I’m excited. Going to Montreal, even just for a month, is a step towards independence. I yearn to be my own person and I am finally getting the chance to be.

Eloragh

A Military Education

I went to my best friends graduation today. 363 other seniors walked the stage with her, all in a perfect shade of evergreen. The girls’ high heels faded in and out as they moved closer and farther from the microphone, almost like the drumbeat of a military march.

The students filed in, directed by underclassmen, as though they couldn’t find their way to their assigned seats. I’ve always thought graduation and commencement ceremonies were ironic. Students are finally being set free from an institution that has assessed them from the moment they had any semblance of thought. It is ironic that their last act as a student is to walk into yet another regimented performance and gush about how wonderful the previous four years of their life had been.

You see, I moved away from this particular school district five years ago. I couldn’t help but feel a pang of hurt watching all of my old friends gather to celebrate their accomplishments. I also felt a pang knowing that these people had gone through the same pain I had suffered in high school. They stood at a podium and thanked their teachers, the people who had executed their torture and accepted checks for it. This may sound cynical, but I think all teachers know how wrong the system is, regardless of what they say. It’s just a matter of time before they realize that we’re herded like cattle.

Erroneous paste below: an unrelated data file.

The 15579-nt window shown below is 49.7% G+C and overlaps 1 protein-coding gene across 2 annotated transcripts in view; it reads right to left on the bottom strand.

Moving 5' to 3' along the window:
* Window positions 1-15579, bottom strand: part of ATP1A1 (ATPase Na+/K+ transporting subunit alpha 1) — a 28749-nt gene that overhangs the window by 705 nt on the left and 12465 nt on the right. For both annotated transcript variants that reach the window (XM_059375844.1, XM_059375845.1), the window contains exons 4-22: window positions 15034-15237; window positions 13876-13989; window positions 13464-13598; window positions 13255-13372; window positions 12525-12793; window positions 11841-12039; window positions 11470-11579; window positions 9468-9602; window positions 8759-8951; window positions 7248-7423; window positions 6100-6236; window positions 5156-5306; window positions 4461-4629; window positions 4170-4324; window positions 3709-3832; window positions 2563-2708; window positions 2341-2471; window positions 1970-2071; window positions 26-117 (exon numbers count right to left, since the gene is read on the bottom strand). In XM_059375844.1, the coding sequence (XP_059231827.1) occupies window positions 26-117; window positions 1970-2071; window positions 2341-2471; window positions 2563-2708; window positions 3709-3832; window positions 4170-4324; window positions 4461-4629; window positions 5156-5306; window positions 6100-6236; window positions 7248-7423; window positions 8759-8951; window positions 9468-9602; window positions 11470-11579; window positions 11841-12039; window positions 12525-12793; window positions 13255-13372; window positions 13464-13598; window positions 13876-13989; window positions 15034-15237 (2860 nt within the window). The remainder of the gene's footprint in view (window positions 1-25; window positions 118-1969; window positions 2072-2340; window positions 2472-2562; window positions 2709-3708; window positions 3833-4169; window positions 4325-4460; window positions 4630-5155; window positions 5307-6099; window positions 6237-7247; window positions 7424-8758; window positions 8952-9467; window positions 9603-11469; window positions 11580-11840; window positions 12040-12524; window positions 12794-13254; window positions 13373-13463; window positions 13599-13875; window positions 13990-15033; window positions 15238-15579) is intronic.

This was the 118th graduating class of this school. 118 groups of students had gone through the same procession. Their individuality, creativity, and achievements all being grouped under Class of XXXX. All of their individual accomplishments are dispersed among the rest of their students under the umbrella that is their class. But just like many other western institutions, we value humility and generosity in all aspects of our lives. The school system has taken that to mean sharing efforts, even if the work to achieve them wasn’t.

Eloragh

Discredited

Emotions. Mine have been blocked for eighteen years. I finally started to acknowledge and act on them right before I graduated high school. Most of the people around me have begun to resent me for it.

I still get my work done, I still seek out opportunities, and I still focus on improving myself as a person. On top of this, I am happier than I have been in a long time and I have no doubt it’s because of my new connection with my thoughts and feelings. I’m spending time with the people I care about most, speaking my mind, and being honest with myself.

I graduated summa cum laude, rarely went out with friends, never partied or drank or did ridiculous drugs. I was a perfect daughter for eighteen years, but the second I did something that was out of turn, I became a monster. All of my redeeming qualities gone, all of my accomplishments out the window. I lost the freedom that I thought came with perfection. Of course, it turned out that that freedom was only another form of imprisonment.

For the first time in my life, I feel as though my thoughts are being discredited before I am even able to speak them. Everyone has advice on ideas I haven’t even had yet. They practically trip over themselves to tell me to take advantage of my youth, to be smart about my options, to leave love for the later years. Not a single one has stopped to consider if the thoughts they are offering wisdom on have even come into existence. They don’t wait to think if I have been given the space to nurture those ideas on my own.

It won’t be long before I am actually free, still, it feels like forever. Sometimes the passing events have a funny way of showing you how your past was never the way it seemed. I yearn for the days of ignorance and love. I yearn to rid myself of the hate and anger that accompanies realization.

All in due time.

Eloragh